Color, 2010, 81m.
Directed by Bob Freville
Starring Kevin Petroff, Pamela Price, Steve Dash, Jake McGee, Duane Bazazian
Troma (DVD) (US R0 NTSC) / WS (1.78:1) (16:9) / DD2.0

HemoThe continuing popularity of vampire movies has meant we've had our share of vampire love stories and vampire-as-jukie stories, so it was inevitable that someone would wind up combining the two. Enter Hemo, a very low buHemodget, very bloody offering about Felicia (Price), who's first seen on crutches, and Calvin (Petroff), a Long Island couple whose relentless addiction to blood has them pilfering sustenance from the local blood bank. Unfortunately their food supply starts to dry up when the blood banks clamp down on their security measures, putting the couple's aversion to violence to the test as they go cold turkey and start to contemplate doing the unthinkable.

Despite its appearance on the Troma label and an abundance of both bare skin and the red stuff, Hemo definitely aims more for a strange art film vibe than a down and dirty exploitation film. At least here we don't have any sympathetic abstaining vampires pining over their human soulmates like most current Hemobloodsucker tales; instead they're kind of pathetic but compelling predators (or maybe just deeply crazy people) about to fall off the wagon in the goriest way possible. Along the way you get some pretty ambitious hallucination scenes, steering this more in the direction of meditative films like Ganja and Hess or The Addiction.

On the downside, it's shot on pretty lousy video equipment and really could use some more visual polish. The DIY digital video vibe can work for some films, but here you just keep wishing the filmmakers had access to better equipment so the darker scenes didn't keep turning to mud. Fortunately if you stick with it you'll be rewarded with some solid ambience and good performances from the leads, with Price in particular anchoring the film as a magnetic, complicatHemoed character skidding downhill very quickly.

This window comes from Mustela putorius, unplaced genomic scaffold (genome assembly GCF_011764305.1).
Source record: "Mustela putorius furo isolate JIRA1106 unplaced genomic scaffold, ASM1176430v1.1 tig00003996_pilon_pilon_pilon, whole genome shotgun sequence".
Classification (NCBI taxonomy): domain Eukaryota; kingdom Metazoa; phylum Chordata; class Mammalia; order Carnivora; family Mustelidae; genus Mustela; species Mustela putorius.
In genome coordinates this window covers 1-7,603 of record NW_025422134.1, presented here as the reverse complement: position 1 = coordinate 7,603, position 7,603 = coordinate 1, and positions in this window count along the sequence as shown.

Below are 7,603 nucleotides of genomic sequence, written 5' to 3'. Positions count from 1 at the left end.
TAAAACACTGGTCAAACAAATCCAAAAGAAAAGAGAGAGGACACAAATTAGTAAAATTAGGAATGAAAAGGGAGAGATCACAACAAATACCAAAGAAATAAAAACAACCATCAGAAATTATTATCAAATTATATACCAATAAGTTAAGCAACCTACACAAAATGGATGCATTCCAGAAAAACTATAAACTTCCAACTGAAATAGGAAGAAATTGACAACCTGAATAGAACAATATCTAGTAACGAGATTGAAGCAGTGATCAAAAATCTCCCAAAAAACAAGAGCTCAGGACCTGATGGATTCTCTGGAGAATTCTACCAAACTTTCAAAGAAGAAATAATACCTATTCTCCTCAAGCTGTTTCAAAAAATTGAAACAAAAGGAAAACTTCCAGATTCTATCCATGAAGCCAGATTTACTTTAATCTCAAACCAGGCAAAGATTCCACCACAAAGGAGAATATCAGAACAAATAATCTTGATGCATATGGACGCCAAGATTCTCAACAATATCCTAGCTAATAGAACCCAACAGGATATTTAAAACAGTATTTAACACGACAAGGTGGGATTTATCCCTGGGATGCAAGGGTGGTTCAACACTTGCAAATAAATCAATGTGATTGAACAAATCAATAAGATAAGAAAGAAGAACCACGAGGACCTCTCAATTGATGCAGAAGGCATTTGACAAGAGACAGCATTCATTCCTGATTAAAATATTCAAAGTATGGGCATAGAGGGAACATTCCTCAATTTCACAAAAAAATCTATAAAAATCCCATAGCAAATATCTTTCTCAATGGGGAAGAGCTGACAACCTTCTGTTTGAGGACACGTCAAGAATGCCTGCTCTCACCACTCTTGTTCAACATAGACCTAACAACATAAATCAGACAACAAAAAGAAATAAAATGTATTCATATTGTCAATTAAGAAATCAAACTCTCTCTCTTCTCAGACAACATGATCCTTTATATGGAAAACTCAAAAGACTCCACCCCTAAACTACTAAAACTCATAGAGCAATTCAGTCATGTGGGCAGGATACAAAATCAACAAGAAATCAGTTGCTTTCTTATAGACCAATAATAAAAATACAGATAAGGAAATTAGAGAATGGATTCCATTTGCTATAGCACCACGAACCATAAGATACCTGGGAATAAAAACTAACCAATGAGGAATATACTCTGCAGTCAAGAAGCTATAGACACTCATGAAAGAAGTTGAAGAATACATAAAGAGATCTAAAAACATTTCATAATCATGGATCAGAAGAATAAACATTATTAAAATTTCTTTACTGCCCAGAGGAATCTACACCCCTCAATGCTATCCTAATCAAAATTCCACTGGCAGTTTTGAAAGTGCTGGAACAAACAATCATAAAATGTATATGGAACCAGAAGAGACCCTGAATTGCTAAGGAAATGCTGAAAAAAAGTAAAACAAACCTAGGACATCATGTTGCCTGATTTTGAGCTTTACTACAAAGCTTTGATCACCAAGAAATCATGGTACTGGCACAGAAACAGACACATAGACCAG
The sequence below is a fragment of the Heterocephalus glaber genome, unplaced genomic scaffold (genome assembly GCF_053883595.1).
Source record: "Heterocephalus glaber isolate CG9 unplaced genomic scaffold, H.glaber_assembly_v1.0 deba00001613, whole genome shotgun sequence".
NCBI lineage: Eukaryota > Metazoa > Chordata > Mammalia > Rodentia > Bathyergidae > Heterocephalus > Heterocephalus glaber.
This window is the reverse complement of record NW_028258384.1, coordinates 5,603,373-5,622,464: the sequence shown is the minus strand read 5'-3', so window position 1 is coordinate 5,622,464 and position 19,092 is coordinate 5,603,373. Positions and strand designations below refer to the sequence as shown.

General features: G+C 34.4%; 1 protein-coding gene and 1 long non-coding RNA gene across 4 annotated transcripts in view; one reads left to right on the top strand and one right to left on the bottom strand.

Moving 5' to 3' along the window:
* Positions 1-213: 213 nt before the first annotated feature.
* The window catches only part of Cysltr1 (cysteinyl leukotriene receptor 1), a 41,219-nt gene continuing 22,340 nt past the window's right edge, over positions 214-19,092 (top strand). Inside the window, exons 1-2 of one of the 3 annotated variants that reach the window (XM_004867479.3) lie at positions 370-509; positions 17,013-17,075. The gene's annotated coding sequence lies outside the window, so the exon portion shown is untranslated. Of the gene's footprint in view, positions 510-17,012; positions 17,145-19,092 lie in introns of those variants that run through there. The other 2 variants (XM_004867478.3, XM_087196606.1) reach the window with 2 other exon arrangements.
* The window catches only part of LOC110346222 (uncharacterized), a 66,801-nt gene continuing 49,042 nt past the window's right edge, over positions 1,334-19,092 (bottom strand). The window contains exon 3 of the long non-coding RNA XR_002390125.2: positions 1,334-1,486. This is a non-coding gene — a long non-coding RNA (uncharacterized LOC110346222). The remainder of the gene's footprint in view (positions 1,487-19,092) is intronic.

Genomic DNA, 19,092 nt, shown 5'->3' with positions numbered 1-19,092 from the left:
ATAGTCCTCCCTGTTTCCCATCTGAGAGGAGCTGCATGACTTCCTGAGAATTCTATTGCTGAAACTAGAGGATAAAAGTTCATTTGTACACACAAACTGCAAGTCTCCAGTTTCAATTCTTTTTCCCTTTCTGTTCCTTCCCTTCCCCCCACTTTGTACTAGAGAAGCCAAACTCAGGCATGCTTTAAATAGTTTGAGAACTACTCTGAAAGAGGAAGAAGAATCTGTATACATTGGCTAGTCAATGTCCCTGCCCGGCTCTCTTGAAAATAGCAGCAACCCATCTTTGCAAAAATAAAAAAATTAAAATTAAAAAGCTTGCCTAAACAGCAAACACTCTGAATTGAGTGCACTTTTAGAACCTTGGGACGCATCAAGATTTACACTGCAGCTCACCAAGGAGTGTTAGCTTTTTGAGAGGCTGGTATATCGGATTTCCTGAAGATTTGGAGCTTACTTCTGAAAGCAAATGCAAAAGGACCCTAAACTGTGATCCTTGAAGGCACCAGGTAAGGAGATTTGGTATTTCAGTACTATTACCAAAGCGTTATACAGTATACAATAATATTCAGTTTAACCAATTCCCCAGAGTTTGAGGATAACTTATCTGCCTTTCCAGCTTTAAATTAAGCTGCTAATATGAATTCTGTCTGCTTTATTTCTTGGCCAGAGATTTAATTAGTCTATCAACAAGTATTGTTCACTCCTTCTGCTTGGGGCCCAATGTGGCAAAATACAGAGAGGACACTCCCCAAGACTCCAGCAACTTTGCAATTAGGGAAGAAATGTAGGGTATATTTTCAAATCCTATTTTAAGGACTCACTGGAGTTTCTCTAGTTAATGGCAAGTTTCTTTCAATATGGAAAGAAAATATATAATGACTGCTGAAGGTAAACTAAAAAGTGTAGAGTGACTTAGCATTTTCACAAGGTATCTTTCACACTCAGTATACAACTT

Troma's DVD contains the usual Tromantic extras filler (including the obligatory Lloyd Kaufman intro, that refrigerator box thing again, and trailers for Mr. Bricks, Father's Day, The Taint, and Def by Temptation), but the filmmakers have also provided enough extras to keep things on topic. First up is a 22-minute featurette, "When We Got Thirsty," culled from behind-the-scenes footage, which is much sillier than the main feature and contains some pretty odd padding (like the cast and crew feeding ducks and eating fast food). The original trailer comes next, followed by director Bob Freville's previous short, "Of Bitches & Hounds" from 2007. Actually calling it a short seems odd since it actually runs 49 minutes and almost qualifies as a movie, but in any case, it's the story of a woman who wants a pet and the guy (McGee, who also appears in Hemo) who becomes her dog and spends all his time running around on the ground in his underwear. It's strange, arty, and a little bloody, and be sure to stick around for the end credits for crew members like "Flimsy Tipsy Grabpants," "The Jewish Leprechaun" (that's the location scout), and lighting by "Careless Jerkoff." Hey, you can't make this stuff up! There's also a 22-minute featurette covering the Ohio shoot for the short film, including tangents like trying to find a real dead rodent for one crucial scene. No one ever said art was easy!

Reviewed on March 5, 2013.